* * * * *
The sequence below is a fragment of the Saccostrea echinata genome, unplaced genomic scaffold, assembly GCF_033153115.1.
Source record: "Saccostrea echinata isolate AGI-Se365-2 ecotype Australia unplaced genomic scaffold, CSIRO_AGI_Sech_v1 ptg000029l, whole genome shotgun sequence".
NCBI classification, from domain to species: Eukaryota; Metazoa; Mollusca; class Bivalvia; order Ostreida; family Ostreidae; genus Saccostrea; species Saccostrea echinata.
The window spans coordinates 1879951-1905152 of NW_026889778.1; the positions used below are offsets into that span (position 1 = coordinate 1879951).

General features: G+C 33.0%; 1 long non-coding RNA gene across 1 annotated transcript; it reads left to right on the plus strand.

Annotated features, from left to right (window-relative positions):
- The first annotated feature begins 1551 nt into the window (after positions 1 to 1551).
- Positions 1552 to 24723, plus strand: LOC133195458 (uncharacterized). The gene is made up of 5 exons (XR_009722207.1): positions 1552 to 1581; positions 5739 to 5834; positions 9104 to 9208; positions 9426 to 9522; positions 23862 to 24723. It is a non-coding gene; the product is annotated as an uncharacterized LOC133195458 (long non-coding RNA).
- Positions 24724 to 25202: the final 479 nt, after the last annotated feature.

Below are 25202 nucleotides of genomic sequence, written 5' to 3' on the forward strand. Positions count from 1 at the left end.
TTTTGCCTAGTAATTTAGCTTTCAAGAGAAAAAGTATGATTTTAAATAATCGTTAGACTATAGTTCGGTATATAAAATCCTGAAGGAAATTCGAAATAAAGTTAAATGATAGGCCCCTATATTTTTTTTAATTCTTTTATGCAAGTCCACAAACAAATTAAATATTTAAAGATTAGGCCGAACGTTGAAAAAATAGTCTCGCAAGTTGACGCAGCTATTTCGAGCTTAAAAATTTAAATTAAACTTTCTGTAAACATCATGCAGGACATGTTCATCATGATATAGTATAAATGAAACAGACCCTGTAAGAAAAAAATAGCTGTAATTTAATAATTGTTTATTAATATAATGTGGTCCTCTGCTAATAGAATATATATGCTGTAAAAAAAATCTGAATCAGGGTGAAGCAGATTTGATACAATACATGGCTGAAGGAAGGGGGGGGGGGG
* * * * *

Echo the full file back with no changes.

The sequence below is a fragment of the Saccostrea echinata genome, unplaced genomic scaffold, assembly GCF_033153115.1.
Source record: "Saccostrea echinata isolate AGI-Se365-2 ecotype Australia unplaced genomic scaffold, CSIRO_AGI_Sech_v1 ptg000029l, whole genome shotgun sequence".
NCBI classification, from domain to species: Eukaryota; Metazoa; Mollusca; class Bivalvia; order Ostreida; family Ostreidae; genus Saccostrea; species Saccostrea echinata.
The window spans coordinates 1879951-1905152 of NW_026889778.1; the positions used below are offsets into that span (position 1 = coordinate 1879951).

General features: G+C 33.0%; 1 long non-coding RNA gene across 1 annotated transcript; it reads left to right on the plus strand.

Annotated features, from left to right (window-relative positions):
- The first annotated feature begins 1551 nt into the window (after positions 1 to 1551).
- Positions 1552 to 24723, plus strand: LOC133195458 (uncharacterized). The gene is made up of 5 exons (XR_009722207.1): positions 1552 to 1581; positions 5739 to 5834; positions 9104 to 9208; positions 9426 to 9522; positions 23862 to 24723. It is a non-coding gene; the product is annotated as an uncharacterized LOC133195458 (long non-coding RNA).
- Positions 24724 to 25202: the final 479 nt, after the last annotated feature.

Below are 25202 nucleotides of genomic sequence, written 5' to 3' on the forward strand. Positions count from 1 at the left end.
TTTTGCCTAGTAATTTAGCTTTCAAGAGAAAAAGTATGATTTTAAATAATCGTTAGACTATAGTTCGGTATATAAAATCCTGAAGGAAATTCGAAATAAAGTTAAATGATAGGCCCCTATATTTTTTTTAATTCTTTTATGCAAGTCCACAAACAAATTAAATATTTAAAGATTAGGCCGAACGTTGAAAAAATAGTCTCGCAAGTTGACGCAGCTATTTCGAGCTTAAAAATTTAAATTAAACTTTCTGTAAACATCATGCAGGACATGTTCATCATGATATAGTATAAATGAAACAGACCCTGTAAGAAAAAAATAGCTGTAATTTAATAATTGTTTATTAATATAATGTGGTCCTCTGCTAATAGAATATATATGCTGTAAAAAAAATCTGAATCAGGGTGAAGCAGATTTGATACAATACATGGCTGAAGGAAGGGGGGGGGGGG